I have some exciting news to report on the life-saving procedure known as fecal microbiota transplantation (FMT). Veterinary researchers at the University of Illinois College of Veterinary Medicine, led by Dr. Arnon Gal, a board-certified specialist in small-animal internal medicine and veterinary pathology, are looking for cats and dogs with diabetes to investigate whether FMT is a viable treatment for the disease.
For those of you who might not be aware, a fecal microbiota transplant “… is a procedure in which fecal matter, or stool, is collected from a tested donor, mixed with a saline or other solution, strained, and placed in a patient, by colonoscopy, endoscopy, sigmoidoscopy, or enema.” In pets, it can also be given in capsule form. This is an ancient, highly effective practice that’s finally reaching conventional, North American medical establishments.
Sadly, diabetes is a common disease not only in humans, but in dogs and cats as well. Treatment for pets often requires daily insulin injections, dietary changes (which I’ll discuss later on in this article), and regular veterinary visits to monitor the condition.
Trying to maintain a furry family member’s glucose levels in the safe range can be time consuming, costly, and stressful for pet parents.
According to Gal, research shows that 20% of dogs and cats are euthanized within a year of a diabetes diagnosis “due to the impact that the intensive management has on the perceived quality of life of both the pet and the owner.” It stands to reason that finding a treatment that reduces or even eliminates pets’ need for insulin shots could dramatically improve both their quality of life and lifespan.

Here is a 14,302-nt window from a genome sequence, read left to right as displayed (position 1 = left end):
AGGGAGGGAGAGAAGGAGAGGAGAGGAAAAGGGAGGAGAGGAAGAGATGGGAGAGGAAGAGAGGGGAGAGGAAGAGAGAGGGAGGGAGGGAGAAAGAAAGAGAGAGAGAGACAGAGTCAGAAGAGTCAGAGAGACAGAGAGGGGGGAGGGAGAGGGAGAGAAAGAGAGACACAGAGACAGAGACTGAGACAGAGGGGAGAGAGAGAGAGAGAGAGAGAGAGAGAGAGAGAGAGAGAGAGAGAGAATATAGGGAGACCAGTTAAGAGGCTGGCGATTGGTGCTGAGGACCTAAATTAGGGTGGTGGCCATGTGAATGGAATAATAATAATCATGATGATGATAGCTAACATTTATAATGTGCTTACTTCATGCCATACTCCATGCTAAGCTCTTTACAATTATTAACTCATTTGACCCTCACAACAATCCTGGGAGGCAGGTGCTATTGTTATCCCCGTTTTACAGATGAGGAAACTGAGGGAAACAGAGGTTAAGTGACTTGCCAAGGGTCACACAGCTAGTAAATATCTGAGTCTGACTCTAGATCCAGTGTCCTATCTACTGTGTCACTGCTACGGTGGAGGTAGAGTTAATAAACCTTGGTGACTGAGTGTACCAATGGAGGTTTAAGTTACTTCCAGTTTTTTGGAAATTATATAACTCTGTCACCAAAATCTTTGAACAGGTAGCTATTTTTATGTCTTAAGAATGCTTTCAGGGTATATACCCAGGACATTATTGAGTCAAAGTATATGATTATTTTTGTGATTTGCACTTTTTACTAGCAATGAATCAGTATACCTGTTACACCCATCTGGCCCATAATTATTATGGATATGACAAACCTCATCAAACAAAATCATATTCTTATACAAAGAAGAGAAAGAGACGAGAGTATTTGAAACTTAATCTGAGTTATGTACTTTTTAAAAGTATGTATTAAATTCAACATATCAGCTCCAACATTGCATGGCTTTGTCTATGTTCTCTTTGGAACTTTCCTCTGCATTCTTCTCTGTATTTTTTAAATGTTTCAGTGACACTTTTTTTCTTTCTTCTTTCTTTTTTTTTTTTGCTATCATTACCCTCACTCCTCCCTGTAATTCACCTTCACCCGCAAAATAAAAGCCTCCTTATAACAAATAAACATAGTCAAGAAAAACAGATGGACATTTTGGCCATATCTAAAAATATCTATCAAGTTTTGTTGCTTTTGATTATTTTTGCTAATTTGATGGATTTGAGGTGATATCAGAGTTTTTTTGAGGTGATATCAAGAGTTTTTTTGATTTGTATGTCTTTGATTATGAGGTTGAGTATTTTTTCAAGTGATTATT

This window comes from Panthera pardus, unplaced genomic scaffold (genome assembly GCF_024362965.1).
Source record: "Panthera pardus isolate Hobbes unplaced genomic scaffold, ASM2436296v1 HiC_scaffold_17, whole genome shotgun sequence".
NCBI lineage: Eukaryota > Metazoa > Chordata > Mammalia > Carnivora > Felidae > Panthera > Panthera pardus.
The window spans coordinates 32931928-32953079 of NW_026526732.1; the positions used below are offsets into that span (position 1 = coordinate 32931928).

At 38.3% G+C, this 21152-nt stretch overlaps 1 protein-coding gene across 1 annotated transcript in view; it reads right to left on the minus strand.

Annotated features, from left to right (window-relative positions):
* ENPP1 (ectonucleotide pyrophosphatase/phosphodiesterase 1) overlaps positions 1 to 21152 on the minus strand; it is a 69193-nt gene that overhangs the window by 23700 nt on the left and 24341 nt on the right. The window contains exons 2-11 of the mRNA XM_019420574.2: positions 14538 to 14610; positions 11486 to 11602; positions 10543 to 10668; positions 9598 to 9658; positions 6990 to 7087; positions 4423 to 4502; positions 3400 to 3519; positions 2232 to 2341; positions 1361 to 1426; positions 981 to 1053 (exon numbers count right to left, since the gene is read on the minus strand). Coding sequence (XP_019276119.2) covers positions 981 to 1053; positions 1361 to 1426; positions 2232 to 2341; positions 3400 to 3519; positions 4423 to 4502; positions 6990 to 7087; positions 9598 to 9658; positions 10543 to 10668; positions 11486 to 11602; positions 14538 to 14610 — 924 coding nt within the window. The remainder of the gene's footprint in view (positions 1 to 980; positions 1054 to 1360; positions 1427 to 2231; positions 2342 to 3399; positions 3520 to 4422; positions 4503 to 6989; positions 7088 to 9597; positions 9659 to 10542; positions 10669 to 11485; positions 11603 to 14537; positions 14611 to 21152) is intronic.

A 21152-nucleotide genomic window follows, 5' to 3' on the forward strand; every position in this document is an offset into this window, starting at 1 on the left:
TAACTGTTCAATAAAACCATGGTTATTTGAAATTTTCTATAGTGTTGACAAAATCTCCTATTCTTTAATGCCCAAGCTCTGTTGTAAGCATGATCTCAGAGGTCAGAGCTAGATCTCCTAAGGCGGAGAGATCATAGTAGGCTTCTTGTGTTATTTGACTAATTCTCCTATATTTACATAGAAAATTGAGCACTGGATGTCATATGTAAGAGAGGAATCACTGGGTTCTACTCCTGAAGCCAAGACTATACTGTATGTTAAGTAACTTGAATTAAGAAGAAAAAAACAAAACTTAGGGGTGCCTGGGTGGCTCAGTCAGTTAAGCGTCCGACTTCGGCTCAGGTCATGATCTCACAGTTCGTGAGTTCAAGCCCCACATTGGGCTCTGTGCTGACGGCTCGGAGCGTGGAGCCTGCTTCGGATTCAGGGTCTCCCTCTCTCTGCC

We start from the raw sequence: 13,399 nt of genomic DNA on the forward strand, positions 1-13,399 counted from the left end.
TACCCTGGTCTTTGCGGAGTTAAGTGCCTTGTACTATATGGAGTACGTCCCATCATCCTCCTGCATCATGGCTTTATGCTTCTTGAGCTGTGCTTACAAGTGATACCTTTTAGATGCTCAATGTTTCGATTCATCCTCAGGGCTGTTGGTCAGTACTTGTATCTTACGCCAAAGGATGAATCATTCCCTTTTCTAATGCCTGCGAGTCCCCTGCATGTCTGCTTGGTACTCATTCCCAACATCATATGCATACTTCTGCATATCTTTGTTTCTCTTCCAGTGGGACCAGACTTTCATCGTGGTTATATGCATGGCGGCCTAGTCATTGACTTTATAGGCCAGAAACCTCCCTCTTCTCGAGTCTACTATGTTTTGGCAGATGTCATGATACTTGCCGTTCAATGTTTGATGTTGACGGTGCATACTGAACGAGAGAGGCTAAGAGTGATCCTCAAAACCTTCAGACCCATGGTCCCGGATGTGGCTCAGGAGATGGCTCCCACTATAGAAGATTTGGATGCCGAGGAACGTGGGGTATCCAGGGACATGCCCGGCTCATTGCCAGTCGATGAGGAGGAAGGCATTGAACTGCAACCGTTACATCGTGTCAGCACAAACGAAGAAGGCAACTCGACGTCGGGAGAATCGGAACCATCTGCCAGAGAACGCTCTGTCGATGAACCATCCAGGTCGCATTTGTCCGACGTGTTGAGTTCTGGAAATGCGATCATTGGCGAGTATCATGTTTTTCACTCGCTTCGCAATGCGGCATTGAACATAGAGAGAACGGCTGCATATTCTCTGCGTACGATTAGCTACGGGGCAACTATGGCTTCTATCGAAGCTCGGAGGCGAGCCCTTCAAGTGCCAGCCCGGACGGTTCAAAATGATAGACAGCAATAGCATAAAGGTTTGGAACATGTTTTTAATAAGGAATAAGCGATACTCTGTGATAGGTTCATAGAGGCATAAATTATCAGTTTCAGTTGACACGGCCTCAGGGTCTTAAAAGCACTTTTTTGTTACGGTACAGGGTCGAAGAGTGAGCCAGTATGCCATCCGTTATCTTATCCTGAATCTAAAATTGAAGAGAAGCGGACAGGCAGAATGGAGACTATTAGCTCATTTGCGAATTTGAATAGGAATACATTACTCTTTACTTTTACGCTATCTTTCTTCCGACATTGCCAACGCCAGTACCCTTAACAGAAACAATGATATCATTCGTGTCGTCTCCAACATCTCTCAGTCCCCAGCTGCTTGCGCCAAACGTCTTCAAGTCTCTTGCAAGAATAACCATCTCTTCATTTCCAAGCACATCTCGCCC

Fecal Transplants Improve a Variety of GI Conditions
The microbiome is the collection of bacteria and other microorganisms that animals carry in and on their bodies. The gastrointestinal (GI) microbiome of mammals consists of a highly diverse community of microorganisms, primarily bacteria (numbering in the trillions), that are found in the intestinal tract. A growing body of research suggests that FMT in animals with GI conditions can provide significant benefits.
For example, diarrhea and other GI issues are a common problem in kenneled dogs. In 2016, Florida veterinarian Dr. Kevin Conrad worked with a guide dog group to address the issue in the animals the group breeds and raises as working dogs. His goal was to find a less costly and time-consuming way to treat the dogs that didn’t involve the use of antibiotics, which often exacerbate the problem.
“We see 250 dogs a year and there were a lot of repeat offenders with symptoms not going away,” Conrad told the Bradenton Herald. “We’d either repeat antibiotics or adjust their feeding. It could take days, weeks or months to get one dog feeling better and I knew there had to be an easier process.”